In the top ten of bids, the ethnic arts by no means drag their heels. Whether we call them primitive or tribal arts, these treasures of Africa, America and Oceania sold at auction have fascinated collectors from André Breton to Pablo Picasso and from Pierre Vérité to Jacques Kerchache. In 2000, Kerchache was largely responsible for introducing works by these peoples considered "without writing or history" to the Louvre, foreshadowing the opening of the Musée du quai Branly in Paris.
"Masterpieces the world over are born free and equal," to quote the man who loved these magical objects from all over the globe: from Africa (Ivory Coast, Republic of Congo, Democratic Republic of Congo, Nigeria, Angola, Burkina-Faso, Gabon, Madagascar, etc.), Oceania (Papua New Guinea, the Marquesas Islands, the Cook Islands, the Solomon Islands, New Zealand, Polynesia, etc.), the Americas (the Tainos of the Caribbean islands, the Inuits from the Gulf of Alaska) and Insulindia (Borneo, Indonesia).
While they acquired the rank of art works late on in their history, since 2000, the ethnic arts have certainly been adding fuel to the (sacred) fire in online auctions, with Dogon masks, Fang statues, Kota mbulu-ngulu reliquary figures, Maori pendants and Eskimo sculptures.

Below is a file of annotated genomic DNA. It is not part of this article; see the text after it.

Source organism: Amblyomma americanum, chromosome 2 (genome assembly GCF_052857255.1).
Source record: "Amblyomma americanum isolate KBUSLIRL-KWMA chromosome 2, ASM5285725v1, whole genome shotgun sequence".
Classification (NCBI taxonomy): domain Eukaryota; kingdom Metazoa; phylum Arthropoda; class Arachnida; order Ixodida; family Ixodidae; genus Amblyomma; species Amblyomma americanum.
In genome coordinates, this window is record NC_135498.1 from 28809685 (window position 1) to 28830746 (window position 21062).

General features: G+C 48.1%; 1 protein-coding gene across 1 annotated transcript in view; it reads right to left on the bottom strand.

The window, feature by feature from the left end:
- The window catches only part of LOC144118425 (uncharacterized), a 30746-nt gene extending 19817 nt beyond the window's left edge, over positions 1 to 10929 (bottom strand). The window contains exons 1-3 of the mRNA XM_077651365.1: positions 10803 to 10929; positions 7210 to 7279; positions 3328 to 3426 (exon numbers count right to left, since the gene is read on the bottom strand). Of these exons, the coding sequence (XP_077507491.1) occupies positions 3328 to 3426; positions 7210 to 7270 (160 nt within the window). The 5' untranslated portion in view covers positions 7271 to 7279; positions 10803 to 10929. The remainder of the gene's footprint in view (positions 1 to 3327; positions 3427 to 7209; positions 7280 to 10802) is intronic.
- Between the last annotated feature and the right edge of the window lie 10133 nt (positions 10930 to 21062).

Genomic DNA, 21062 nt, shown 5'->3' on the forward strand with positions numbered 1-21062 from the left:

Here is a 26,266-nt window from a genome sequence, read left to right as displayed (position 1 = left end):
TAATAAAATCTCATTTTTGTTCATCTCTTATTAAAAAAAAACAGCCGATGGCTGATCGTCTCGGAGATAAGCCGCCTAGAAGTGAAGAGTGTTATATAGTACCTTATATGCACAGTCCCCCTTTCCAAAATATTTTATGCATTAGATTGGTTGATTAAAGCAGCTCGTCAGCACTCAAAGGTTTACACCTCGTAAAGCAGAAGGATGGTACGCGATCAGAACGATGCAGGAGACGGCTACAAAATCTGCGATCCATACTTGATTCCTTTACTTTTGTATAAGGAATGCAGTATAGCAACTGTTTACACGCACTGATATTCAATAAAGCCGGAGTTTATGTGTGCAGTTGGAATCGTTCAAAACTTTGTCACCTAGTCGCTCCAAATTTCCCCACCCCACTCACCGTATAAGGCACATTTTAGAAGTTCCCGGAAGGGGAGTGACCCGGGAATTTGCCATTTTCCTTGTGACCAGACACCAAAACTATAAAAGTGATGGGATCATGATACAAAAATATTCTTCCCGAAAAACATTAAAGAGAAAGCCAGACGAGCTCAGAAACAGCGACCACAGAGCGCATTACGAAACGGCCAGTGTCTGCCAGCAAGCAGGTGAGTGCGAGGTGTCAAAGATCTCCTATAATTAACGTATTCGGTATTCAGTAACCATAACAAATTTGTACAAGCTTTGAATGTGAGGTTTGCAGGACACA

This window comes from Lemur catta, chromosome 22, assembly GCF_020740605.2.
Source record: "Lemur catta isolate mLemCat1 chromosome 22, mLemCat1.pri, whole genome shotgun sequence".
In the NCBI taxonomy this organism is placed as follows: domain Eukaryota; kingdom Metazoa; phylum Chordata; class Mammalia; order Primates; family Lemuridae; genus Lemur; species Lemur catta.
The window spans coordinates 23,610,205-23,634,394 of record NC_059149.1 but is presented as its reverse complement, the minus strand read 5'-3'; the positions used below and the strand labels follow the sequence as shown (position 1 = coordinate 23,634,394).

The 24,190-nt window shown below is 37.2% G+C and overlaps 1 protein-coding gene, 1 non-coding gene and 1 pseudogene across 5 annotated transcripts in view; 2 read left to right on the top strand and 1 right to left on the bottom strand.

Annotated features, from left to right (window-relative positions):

Composed of several subsidiaries, the Drouot Group is a major player in the art market. Hôtel Drouot, located in the heart of Paris, has been the world's largest public auction center since 1852. 15 salerooms are available to more than 70 auction houses. The emulation generated by an annual offer of 230,000 artworks from 21 major specialities - from Antiquity to street art - attracts some 3,000 visitors every day. The Group's digital platform, Drouot.com, offers digital sales - Live auctions (live broadcasting and participation in auctions), Online-only auctions (dematerialised auctions) and Buy Now sales (sales of lots at fixed prices). Nearly 2 million items are offered annually by 600 auction houses. Auction news is reported every week in La Gazette Drouot, the leading weekly magazine for the art market and culture published by Auctionspress.